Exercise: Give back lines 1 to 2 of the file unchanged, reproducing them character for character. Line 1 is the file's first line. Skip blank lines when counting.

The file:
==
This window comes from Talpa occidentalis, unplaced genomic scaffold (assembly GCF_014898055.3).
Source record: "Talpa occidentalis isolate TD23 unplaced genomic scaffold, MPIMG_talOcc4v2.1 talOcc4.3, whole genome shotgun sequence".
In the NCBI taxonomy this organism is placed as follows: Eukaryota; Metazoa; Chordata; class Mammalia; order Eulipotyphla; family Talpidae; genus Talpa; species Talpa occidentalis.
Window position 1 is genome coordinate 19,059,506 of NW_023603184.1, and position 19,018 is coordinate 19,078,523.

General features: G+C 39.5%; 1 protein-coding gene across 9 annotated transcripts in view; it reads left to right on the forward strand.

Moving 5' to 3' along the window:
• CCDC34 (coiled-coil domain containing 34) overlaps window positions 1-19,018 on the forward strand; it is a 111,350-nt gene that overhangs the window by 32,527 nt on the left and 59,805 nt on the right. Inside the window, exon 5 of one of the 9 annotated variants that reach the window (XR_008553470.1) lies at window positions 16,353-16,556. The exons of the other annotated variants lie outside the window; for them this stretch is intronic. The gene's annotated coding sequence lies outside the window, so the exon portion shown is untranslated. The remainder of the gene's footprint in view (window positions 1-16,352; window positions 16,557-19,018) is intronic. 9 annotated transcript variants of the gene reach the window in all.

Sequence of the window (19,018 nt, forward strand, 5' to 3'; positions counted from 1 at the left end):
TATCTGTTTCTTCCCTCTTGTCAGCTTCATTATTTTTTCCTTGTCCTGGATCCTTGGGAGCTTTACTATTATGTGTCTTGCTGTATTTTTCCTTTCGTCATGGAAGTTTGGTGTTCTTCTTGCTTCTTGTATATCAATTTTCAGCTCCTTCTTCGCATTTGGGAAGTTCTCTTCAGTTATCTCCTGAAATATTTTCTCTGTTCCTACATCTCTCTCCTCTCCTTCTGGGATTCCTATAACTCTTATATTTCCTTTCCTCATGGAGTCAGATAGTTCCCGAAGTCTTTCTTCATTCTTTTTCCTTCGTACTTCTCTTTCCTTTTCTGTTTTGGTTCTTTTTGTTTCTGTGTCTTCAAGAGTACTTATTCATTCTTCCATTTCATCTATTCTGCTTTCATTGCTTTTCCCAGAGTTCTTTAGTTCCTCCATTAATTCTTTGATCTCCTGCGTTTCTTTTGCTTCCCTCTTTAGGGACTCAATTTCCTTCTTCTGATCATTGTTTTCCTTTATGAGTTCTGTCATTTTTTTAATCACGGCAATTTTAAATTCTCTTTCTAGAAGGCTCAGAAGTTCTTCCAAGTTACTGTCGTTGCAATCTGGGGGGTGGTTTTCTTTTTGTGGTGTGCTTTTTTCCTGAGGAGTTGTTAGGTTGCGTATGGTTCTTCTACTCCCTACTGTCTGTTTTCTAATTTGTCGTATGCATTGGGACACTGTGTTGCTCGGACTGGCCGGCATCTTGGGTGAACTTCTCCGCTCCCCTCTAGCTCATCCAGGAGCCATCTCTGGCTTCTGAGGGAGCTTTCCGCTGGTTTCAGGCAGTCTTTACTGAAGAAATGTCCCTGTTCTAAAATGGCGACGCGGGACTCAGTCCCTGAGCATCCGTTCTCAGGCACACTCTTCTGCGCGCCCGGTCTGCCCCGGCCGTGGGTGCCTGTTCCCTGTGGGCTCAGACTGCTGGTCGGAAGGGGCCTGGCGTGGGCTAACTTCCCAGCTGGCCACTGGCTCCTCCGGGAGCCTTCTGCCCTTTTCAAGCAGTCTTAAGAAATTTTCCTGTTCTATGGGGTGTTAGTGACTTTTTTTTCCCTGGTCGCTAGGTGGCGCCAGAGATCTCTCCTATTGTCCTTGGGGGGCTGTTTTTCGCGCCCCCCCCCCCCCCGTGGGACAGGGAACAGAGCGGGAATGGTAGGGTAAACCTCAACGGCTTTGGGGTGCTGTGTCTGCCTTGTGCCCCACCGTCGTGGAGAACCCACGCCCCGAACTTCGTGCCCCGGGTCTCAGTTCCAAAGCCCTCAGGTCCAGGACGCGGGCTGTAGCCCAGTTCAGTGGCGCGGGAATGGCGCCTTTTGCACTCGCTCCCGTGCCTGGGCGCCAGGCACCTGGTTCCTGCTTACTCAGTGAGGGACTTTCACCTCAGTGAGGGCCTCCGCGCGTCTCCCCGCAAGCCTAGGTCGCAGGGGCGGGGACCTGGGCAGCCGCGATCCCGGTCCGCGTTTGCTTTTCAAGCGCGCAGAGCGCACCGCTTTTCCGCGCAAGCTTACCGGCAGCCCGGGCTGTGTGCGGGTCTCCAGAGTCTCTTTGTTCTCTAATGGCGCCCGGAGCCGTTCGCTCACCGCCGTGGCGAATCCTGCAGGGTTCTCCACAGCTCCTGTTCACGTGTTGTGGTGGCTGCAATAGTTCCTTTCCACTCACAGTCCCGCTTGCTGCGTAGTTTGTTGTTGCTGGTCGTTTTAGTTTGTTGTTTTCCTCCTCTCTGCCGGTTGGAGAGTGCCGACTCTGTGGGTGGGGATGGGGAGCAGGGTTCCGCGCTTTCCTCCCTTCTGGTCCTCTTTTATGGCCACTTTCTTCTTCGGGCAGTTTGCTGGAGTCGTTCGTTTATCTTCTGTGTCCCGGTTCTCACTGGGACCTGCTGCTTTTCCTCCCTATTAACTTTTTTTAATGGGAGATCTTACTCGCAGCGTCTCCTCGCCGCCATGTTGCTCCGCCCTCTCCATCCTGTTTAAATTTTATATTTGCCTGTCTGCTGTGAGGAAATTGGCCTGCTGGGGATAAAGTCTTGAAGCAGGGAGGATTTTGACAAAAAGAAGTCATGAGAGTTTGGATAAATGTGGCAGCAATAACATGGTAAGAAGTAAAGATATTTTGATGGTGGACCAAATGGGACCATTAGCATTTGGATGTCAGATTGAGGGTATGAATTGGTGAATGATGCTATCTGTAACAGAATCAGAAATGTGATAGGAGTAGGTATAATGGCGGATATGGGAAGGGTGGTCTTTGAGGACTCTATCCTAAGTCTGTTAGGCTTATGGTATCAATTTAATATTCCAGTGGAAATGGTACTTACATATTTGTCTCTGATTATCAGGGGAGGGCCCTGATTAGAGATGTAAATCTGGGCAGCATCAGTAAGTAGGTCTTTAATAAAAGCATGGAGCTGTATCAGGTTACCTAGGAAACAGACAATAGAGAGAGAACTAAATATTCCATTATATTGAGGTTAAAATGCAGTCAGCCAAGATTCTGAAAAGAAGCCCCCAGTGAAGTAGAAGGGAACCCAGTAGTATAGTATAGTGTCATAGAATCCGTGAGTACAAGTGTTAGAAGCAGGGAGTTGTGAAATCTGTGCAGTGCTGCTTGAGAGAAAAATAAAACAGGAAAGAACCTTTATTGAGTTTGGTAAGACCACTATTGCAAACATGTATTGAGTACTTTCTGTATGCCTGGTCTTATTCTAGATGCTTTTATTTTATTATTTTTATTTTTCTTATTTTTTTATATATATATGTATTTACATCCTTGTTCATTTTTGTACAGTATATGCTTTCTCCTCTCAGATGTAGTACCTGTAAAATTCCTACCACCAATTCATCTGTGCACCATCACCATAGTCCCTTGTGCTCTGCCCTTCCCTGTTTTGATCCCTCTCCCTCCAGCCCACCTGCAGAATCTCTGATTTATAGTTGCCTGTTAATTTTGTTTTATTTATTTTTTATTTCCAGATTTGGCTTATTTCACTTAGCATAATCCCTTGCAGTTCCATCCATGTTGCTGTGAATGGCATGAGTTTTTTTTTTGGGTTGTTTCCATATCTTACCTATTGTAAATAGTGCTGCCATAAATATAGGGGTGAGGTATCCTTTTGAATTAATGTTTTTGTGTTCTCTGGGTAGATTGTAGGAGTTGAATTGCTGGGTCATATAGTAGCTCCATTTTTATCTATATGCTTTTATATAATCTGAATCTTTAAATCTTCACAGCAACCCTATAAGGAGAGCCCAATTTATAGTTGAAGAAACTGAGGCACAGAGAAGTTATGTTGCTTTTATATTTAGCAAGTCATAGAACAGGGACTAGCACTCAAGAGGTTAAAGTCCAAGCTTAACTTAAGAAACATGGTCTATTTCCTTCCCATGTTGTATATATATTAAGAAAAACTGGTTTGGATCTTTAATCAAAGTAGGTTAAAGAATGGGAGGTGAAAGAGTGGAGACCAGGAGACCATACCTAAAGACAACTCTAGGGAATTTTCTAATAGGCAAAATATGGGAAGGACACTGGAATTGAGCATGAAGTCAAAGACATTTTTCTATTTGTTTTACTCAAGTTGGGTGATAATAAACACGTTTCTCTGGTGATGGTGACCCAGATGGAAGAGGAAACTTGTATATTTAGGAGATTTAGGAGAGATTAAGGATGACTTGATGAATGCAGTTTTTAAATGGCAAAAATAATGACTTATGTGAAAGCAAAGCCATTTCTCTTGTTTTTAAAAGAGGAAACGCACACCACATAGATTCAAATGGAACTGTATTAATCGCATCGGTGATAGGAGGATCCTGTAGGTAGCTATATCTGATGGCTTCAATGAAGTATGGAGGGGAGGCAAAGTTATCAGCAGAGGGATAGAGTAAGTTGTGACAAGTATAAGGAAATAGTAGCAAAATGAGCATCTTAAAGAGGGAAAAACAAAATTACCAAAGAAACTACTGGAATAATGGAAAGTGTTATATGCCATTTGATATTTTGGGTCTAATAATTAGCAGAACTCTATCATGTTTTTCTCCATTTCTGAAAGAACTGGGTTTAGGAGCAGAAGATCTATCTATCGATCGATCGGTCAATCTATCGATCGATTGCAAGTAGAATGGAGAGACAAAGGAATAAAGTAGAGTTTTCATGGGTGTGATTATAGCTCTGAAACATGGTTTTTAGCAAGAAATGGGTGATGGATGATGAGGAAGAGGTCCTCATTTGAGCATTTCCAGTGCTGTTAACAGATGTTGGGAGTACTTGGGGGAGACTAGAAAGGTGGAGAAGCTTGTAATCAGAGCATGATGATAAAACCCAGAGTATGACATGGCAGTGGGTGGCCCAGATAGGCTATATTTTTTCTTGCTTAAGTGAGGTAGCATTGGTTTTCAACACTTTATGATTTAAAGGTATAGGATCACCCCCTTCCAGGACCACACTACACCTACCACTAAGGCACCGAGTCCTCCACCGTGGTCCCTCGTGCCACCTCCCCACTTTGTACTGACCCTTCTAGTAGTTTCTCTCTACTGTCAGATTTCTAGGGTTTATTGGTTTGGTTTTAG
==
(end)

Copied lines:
This window comes from Talpa occidentalis, unplaced genomic scaffold (assembly GCF_014898055.3).
Source record: "Talpa occidentalis isolate TD23 unplaced genomic scaffold, MPIMG_talOcc4v2.1 talOcc4.3, whole genome shotgun sequence".